- Finding deleted and duplicated sequences of DNA that correlate with autism
Charting a Path Forward
There has been a lot of progress made in understanding the vast complexities across the spectrum. Plus, there are many people who help to spread knowledge and information about this disorder, including the teachers, friends, and relatives of those with autism. As a result, we are better able to embrace them and help them lead fulfilling lives. With more research and fundraising, developments will continue that help people all around the world.
We need to all take part in making others aware of how to recognize and embrace those with ASD. The more accepting we are, the better we can help. Autism can be difficult for individuals and their families, but getting an early start with interventions and treatments can make a real difference.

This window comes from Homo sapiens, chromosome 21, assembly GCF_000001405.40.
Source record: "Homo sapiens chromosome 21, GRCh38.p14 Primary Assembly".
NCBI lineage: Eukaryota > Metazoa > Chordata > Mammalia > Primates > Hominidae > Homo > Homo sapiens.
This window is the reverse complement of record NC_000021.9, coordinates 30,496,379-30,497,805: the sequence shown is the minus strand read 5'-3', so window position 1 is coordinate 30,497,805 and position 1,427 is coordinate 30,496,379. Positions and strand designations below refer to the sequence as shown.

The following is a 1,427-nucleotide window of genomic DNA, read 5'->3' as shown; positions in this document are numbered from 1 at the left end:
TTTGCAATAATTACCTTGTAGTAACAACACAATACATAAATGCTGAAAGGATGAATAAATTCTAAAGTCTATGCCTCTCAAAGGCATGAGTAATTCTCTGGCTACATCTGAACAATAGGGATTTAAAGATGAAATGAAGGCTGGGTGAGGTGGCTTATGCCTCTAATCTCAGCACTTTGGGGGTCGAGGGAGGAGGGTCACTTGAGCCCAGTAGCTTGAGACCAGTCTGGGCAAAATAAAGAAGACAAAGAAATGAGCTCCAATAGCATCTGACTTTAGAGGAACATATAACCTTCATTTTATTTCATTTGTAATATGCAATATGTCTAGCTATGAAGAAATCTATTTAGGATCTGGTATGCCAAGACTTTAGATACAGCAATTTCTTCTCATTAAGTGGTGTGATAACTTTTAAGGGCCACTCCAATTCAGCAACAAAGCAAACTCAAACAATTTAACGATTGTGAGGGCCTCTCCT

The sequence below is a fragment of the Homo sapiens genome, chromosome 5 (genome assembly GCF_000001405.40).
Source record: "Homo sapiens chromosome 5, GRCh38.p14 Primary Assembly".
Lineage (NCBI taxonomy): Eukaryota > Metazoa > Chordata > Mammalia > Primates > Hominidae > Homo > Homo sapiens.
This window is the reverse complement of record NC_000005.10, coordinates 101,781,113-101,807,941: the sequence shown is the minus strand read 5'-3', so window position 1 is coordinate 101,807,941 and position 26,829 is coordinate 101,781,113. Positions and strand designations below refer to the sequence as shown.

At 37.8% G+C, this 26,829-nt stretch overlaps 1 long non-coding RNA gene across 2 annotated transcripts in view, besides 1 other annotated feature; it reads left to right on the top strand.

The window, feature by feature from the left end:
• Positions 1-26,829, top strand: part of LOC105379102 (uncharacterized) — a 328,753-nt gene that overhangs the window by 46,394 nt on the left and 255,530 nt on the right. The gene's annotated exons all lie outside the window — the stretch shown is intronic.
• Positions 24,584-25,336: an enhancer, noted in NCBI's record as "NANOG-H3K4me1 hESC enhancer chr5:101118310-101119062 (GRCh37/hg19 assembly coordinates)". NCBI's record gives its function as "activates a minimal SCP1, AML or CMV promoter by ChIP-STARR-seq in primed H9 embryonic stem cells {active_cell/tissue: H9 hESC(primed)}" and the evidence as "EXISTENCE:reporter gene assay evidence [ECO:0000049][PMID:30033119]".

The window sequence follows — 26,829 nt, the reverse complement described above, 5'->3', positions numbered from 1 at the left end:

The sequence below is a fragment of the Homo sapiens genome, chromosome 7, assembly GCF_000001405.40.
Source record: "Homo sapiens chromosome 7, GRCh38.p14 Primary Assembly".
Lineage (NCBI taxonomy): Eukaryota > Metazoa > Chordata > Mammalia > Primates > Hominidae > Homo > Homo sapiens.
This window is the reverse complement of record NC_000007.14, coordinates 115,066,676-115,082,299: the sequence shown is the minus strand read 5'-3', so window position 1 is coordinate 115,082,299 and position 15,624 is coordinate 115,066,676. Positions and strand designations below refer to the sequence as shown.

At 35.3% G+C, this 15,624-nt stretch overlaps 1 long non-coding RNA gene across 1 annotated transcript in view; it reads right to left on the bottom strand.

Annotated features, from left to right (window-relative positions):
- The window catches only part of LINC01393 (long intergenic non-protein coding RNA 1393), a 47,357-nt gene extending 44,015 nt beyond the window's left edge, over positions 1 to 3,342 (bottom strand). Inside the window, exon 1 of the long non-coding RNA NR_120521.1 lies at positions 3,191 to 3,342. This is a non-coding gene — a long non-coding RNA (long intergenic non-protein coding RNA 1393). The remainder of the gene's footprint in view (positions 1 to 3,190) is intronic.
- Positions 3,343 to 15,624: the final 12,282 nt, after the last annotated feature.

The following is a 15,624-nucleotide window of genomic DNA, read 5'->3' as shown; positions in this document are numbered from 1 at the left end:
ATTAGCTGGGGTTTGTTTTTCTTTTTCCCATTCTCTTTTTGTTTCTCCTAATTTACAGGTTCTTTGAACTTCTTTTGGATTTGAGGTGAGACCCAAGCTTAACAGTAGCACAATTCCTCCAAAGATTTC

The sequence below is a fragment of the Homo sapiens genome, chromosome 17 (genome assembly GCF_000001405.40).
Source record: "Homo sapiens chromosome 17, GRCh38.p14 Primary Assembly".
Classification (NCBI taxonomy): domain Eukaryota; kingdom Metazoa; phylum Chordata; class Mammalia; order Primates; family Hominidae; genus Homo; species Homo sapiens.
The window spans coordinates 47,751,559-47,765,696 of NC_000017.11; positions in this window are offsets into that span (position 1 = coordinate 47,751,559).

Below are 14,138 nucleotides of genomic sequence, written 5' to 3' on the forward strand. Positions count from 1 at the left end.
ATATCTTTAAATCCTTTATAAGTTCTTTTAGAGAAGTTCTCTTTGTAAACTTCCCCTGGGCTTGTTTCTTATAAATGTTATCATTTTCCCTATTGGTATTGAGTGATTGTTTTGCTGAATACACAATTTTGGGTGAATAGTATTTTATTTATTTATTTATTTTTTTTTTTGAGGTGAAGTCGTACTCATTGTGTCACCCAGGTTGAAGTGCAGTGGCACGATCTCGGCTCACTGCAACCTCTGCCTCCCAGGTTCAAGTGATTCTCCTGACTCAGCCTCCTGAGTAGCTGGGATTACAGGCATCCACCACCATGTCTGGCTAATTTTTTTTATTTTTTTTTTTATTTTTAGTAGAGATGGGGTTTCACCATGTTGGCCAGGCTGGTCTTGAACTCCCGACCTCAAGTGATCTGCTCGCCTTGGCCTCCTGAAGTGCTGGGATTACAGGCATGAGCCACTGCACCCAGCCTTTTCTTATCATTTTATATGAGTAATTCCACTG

Interesting in doing what you can to support this cause? Check out our autism awareness apparel. April is Autism Awareness Month, so show your support all month long by sporting an awareness bracelet or autism t-shirt.
For too long, colorectal cancer wasn’t talked about nearly enough, especially given its significant impact on so many families. That started to change two decades ago when groups began advocating for increased awareness and research. March is now designated as Colorectal Cancer Awareness Month, providing a chance for people to inform themselves about this form of cancer that affects so many. We’ve gathered some colorectal cancer facts so you can inform yourself and spread awareness to friends and relatives.
Annually, about 140,000 Americans are diagnosed with colorectal cancer, and more than 50,000 lose their battle. Though colorectal cancer isn’t as well-known culturally as some other cancers, it nonetheless exerts a large impact. In fact, it ranks as the third most common cancer in the United States (excluding skin cancers) and the second deadliest among cancers that affect both sexes.
Colorectal cancer doesn’t always come with symptoms, particularly at the outset. However, many people do experience symptoms such as bowel movement abnormalities, stomach pain, and unexplainable weight loss. If you notice symptoms that seem unusual, be sure to talk to your doctor right away.